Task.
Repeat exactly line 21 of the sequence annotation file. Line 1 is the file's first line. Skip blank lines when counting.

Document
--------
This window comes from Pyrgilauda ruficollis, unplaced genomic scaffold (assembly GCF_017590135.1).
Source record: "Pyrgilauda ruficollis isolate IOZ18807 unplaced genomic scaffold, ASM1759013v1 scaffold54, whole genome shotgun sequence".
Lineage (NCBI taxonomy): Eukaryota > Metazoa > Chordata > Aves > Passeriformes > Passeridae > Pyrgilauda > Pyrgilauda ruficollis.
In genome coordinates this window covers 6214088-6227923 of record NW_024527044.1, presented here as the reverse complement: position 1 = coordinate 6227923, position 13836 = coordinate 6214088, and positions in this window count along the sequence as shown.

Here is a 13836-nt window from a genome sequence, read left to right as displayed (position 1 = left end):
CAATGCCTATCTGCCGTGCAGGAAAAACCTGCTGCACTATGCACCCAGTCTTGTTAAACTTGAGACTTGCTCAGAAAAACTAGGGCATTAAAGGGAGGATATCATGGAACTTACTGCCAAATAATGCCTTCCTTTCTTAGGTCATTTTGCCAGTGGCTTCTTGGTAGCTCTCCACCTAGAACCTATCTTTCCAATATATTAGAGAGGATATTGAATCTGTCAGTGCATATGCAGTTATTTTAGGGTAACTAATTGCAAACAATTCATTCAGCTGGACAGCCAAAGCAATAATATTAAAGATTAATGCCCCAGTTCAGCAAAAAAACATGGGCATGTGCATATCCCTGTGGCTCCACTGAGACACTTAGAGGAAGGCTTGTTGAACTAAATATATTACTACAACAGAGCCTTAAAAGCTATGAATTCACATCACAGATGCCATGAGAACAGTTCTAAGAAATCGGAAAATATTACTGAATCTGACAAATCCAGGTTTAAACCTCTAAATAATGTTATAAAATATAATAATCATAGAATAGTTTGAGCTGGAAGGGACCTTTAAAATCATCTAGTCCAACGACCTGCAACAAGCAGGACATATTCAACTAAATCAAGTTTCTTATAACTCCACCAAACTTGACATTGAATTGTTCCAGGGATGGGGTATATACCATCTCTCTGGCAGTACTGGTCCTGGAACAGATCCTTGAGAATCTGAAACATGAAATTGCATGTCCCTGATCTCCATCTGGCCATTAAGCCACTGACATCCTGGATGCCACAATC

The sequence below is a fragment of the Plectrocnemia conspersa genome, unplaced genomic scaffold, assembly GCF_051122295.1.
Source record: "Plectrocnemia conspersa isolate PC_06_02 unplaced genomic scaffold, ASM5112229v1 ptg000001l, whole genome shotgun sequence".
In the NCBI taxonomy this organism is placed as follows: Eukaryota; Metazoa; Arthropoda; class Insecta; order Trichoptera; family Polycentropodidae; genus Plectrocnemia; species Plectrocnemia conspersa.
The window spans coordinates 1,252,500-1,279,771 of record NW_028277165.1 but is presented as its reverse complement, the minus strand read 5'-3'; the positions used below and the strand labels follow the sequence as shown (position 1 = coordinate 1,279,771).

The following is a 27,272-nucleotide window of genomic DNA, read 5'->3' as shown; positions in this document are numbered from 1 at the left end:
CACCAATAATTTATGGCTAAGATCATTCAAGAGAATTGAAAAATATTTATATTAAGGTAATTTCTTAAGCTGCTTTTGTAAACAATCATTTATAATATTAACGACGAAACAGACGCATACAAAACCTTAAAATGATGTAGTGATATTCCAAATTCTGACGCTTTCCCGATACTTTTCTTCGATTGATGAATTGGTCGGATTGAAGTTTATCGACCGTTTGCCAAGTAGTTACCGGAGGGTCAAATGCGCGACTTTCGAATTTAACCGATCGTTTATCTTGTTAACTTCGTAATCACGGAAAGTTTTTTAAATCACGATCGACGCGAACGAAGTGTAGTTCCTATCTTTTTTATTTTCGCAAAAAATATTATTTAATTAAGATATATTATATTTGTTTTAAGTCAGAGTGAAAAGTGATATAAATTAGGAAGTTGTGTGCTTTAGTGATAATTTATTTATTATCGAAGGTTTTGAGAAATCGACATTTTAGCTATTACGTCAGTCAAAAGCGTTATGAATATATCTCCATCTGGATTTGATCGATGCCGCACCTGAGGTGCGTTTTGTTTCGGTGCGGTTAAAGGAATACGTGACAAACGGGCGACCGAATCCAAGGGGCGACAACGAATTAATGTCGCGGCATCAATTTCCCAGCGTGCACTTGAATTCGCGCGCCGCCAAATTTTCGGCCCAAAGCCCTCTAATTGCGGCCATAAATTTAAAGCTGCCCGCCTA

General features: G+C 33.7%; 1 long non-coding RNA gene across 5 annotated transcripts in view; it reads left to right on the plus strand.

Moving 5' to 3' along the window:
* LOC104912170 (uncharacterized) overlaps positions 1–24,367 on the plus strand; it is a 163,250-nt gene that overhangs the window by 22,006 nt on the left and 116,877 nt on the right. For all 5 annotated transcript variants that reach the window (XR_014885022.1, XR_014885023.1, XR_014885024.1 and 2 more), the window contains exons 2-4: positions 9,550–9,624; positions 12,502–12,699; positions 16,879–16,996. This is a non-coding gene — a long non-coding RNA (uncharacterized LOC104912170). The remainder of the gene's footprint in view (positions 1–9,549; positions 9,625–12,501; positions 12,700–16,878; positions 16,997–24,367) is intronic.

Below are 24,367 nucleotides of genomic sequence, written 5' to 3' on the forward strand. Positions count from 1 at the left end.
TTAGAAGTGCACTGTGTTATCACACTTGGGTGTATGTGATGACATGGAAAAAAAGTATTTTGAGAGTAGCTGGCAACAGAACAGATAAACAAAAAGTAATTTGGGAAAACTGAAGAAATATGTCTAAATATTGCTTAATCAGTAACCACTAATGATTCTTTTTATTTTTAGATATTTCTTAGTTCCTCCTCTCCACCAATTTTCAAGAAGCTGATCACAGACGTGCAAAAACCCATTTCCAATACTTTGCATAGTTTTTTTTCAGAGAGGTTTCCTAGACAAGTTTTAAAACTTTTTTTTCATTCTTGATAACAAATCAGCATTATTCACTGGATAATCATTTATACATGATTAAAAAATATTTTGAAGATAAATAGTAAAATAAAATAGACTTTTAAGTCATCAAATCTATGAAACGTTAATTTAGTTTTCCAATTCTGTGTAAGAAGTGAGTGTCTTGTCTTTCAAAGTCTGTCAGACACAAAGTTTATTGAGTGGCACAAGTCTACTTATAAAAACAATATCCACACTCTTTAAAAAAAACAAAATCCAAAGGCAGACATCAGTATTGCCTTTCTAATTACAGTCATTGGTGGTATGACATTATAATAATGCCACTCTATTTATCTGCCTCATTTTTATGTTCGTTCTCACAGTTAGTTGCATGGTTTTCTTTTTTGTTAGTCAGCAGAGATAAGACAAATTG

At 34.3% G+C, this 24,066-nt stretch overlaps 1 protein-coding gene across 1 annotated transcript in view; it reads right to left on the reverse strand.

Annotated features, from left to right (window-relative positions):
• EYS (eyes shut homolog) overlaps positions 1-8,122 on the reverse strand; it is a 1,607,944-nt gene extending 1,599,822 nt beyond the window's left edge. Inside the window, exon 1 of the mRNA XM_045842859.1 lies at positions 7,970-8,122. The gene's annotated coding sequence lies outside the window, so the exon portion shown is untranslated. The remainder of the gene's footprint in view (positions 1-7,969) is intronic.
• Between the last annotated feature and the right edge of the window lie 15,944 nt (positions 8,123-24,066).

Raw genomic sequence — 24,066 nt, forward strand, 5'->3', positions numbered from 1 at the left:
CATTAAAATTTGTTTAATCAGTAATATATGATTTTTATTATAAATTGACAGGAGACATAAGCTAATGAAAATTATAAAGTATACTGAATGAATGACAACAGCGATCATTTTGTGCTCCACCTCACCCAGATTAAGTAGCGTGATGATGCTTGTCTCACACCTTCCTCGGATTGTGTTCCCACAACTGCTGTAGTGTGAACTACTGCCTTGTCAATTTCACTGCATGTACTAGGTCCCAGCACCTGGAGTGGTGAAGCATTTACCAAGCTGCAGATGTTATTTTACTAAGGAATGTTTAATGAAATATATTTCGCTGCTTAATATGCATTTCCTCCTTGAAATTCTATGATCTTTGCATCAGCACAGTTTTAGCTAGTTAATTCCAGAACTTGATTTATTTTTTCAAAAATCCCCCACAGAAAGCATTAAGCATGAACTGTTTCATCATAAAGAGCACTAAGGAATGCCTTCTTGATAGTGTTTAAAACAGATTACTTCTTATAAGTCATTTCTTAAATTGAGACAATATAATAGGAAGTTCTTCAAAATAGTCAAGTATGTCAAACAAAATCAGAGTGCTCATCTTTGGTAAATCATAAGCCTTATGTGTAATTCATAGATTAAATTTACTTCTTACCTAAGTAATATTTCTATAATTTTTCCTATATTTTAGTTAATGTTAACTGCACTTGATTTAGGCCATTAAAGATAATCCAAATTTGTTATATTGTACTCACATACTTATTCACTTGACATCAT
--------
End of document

• Between the last annotated feature and the right edge of the window lie 15,944 nt (positions 8,123-24,066).